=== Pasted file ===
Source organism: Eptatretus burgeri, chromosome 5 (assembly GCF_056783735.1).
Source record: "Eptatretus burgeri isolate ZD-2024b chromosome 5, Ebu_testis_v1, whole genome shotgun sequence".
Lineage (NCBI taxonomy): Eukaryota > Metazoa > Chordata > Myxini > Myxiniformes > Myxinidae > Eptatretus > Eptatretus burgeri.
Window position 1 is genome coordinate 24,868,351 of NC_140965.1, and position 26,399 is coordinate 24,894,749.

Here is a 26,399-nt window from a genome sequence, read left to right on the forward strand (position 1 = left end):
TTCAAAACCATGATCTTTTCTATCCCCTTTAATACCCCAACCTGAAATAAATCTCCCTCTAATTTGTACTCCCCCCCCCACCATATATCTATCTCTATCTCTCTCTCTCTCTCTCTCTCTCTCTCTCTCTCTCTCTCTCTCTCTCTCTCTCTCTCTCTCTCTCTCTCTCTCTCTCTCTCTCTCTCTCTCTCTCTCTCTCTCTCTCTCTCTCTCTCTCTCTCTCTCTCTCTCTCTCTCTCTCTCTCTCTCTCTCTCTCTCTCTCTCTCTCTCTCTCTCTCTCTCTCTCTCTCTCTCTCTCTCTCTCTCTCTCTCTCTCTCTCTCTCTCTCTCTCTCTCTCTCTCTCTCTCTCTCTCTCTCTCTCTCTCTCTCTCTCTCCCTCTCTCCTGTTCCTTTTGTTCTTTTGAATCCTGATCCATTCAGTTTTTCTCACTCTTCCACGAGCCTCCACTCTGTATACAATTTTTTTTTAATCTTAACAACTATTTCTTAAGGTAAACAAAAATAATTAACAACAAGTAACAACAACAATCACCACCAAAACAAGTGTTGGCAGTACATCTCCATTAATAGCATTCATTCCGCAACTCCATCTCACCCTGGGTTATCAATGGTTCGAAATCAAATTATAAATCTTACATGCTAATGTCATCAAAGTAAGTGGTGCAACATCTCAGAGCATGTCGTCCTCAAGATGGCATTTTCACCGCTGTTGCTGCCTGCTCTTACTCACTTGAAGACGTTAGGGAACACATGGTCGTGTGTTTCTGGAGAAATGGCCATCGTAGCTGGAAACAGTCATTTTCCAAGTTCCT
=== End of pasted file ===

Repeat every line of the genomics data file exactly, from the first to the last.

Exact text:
Source organism: Eptatretus burgeri, chromosome 5 (assembly GCF_056783735.1).
Source record: "Eptatretus burgeri isolate ZD-2024b chromosome 5, Ebu_testis_v1, whole genome shotgun sequence".
Lineage (NCBI taxonomy): Eukaryota > Metazoa > Chordata > Myxini > Myxiniformes > Myxinidae > Eptatretus > Eptatretus burgeri.
Window position 1 is genome coordinate 24,868,351 of NC_140965.1, and position 26,399 is coordinate 24,894,749.

Here is a 26,399-nt window from a genome sequence, read left to right on the forward strand (position 1 = left end):
TTCAAAACCATGATCTTTTCTATCCCCTTTAATACCCCAACCTGAAATAAATCTCCCTCTAATTTGTACTCCCCCCCCCACCATATATCTATCTCTATCTCTCTCTCTCTCTCTCTCTCTCTCTCTCTCTCTCTCTCTCTCTCTCTCTCTCTCTCTCTCTCTCTCTCTCTCTCTCTCTCTCTCTCTCTCTCTCTCTCTCTCTCTCTCTCTCTCTCTCTCTCTCTCTCTCTCTCTCTCTCTCTCTCTCTCTCTCTCTCTCTCTCTCTCTCTCTCTCTCTCTCTCTCTCTCTCTCTCTCTCTCTCTCTCTCTCTCTCTCTCTCTCTCTCTCTCTCTCTCTCTCTCTCTCTCTCTCTCTCTCTCTCTCTCTCTCTCTCTCCCTCTCTCCTGTTCCTTTTGTTCTTTTGAATCCTGATCCATTCAGTTTTTCTCACTCTTCCACGAGCCTCCACTCTGTATACAATTTTTTTTTAATCTTAACAACTATTTCTTAAGGTAAACAAAAATAATTAACAACAAGTAACAACAACAATCACCACCAAAACAAGTGTTGGCAGTACATCTCCATTAATAGCATTCATTCCGCAACTCCATCTCACCCTGGGTTATCAATGGTTCGAAATCAAATTATAAATCTTACATGCTAATGTCATCAAAGTAAGTGGTGCAACATCTCAGAGCATGTCGTCCTCAAGATGGCATTTTCACCGCTGTTGCTGCCTGCTCTTACTCACTTGAAGACGTTAGGGAACACATGGTCGTGTGTTTCTGGAGAAATGGCCATCGTAGCTGGAAACAGTCATTTTCCAAGTTCCT